Physical Design, OSD, Overdrive Capability
If you read our review of the Acer XR341CK FreeSync monitor, much of the style and design for that display is carried over to the Acer Predator X34, here.
Displays with that magical 21:9 aspect ratio are considered UltraWide, for obvious reasons. The 34-in screen looks and feels quite a bit different than the normal 16:9 or 16:10 monitors that you might already have on your desk. Even though we are only talking about a difference of 880 pixels (440px on each side) in width, the apparent change is dramatic.
The Predator X34 leans into the design some with decently narrow side and top bezels, and it has a taller bottom bezel with the monitor logo and OSD inputs, etc.
Angular accents along the back of the display give it some edge and some attitude in order to appeal to the gaming and enthusiast crowds. I appreciate the look and feel back here although, for most of our readers, what's on the back on the display will matter very little.
The stand for the X34 uses a pair of fixed extended legs that crowd into the users desk space some, much further than even the curved panel itself does. This helps keep it balanced but does mean you loose some usability on your desktop, if you are a cluttered person like I am. The red rectangle there is to help manage the cables going in the back of the panel – its basic but gets the job done.
Though the physical bezel around the Predator X34 is very narrow, the internal bezel of the screen itself is still definitely there. Just because its covered in glass doesn't mean it isn't considered part of the bezel, despite what some monitor vendors would have you believe.
Along the bottom of the monitor, you'll find the pitchfork-looking logo that represents the Acer Predator brand of displays as well as a row of LED lights, which are RGB configurable through the OSD.
Though it might seem gimmicky at first, as I said on the XR341CK review, the inclusion of LED lights makes for a nice touch. They give the monitor an air of price and value that it honestly SHOULD have. The ability to have a soft LED light (of various colors) illuminating the desktop while you have surrounding overhead lights out, allows you to see the desk well without risk of distracting glare.
Display inputs are limited to just a single DisplayPort 1.2a and HDMI 1.4a connection. G-Sync is only available on the DP connection, of course, but it's nice to see this latest generation of G-Sync monitors allowing a secondary input.
Other than that, you have your power input, headphone output (for audio passed in through DP or HDMI) and a 4-port USB 3.0 hub for easy attachment of accessories.
Finally, if you really want to, you can exchange the built-in stand for another VESA-compatible mount of any kind. The Predator X34 stand includes tilt and height adjustment, but it doesn't rotate at all; that's really the only knock against it.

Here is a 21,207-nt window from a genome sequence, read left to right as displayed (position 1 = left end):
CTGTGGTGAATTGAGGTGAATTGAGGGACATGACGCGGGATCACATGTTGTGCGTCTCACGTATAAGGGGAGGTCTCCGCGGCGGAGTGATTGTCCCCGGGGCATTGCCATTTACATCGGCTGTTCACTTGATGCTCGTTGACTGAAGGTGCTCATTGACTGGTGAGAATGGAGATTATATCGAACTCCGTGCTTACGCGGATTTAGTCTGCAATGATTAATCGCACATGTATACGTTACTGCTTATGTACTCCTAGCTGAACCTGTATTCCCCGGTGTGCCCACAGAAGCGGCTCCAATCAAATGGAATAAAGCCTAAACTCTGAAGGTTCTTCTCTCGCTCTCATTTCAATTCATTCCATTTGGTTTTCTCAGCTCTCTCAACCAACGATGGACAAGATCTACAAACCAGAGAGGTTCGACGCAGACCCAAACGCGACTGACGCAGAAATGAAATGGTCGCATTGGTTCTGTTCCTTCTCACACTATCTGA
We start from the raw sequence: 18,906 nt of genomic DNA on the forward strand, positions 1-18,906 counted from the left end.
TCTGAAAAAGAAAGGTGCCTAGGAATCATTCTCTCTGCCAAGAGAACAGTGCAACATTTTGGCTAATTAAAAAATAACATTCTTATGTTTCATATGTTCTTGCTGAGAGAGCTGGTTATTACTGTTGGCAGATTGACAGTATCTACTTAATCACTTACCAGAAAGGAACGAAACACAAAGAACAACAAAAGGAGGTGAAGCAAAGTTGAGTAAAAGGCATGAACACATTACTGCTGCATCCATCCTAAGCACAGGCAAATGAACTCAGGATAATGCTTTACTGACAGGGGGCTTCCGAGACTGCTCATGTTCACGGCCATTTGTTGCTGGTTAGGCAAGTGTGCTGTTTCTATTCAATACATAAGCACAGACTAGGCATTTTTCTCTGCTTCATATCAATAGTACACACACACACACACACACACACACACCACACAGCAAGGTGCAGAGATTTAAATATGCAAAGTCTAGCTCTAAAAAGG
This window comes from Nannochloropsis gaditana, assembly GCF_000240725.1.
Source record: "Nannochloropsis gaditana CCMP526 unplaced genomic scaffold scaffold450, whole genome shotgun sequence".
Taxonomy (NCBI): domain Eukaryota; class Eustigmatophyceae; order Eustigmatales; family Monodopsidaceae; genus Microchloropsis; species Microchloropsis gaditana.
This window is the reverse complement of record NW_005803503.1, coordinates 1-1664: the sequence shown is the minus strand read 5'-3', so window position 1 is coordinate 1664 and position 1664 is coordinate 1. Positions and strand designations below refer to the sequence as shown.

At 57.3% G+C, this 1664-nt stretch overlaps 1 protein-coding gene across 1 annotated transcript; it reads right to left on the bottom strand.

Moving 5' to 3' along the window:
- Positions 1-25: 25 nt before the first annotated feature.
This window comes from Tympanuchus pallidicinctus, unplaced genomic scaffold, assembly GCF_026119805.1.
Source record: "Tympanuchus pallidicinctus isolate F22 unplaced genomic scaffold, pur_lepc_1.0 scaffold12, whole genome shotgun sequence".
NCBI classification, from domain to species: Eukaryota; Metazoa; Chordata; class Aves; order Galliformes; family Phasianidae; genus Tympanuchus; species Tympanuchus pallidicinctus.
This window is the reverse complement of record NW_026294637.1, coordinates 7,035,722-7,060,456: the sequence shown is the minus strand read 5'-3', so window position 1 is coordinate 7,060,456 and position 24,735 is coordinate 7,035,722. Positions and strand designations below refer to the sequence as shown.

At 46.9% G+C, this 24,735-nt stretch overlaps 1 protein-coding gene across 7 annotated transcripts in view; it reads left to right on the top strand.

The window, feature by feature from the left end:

On-Screen Display Settings
Interacting with the OSD on the Acer Predator X34 is an act of frustration – the buttons work just fine but I was constantly unsure which one I was about to press. The labels are separated from the buttons by enough space that I often was hitting the wrong one, every once in a while turning the whole damn thing off by mistake. Once you get the hang of it though, you can trudge your way through the OSD to some noteworthy options and settings.
This will be where you are found most often, changing the overdrive (OD) settings, ambient LED lighting and even the overclocking frequency. The OD setting can be in one of three states (off, normal, extreme) while the overclocking setting allows us to set the new maximum refresh rate, up to 100 Hz, in 5 Hz increments. Confirming one of these settings reset the monitor, showing up in Windows as capable of that new maximum and all the steps up to it.
You can see there are plenty of configurable settings in the Predator X34, most of which we should all be pretty familiar with.
One nice addition is a real-time refresh rate indicator that you can enable, which will update to show you the refresh rate you are running at even in G-Sync mode. In that case, you are basically looking at a monitor-based frame rate counter!
Testing overdrive on FreeSync and G-Sync monitors is some of the most important work we do, as it was one of the key differences between the technologies early on in their lives. AMD has worked with the monitor vendors to implement an overdrive algorithm that works with variable refresh rates, even if it isn't completely variable in its own functionality, but G-Sync still usually has the advantage.
In this case, the overdrive capability of the Acer Predator X34 is pretty good, but not great. There is a noticeable difference when moving from the "off" to the "normal" setting and, as such, we would recommend owners enable it. We would like to see Acer and NVIDIA work on perfecting this; if you look at the ASUS PG279Q review from October, the overdrive results are nearly perfect, whcih proves that it CAN be done in IPS panels.
The move to "extreme" causes negative ghosting, indicated by the dark spots on the previous frame.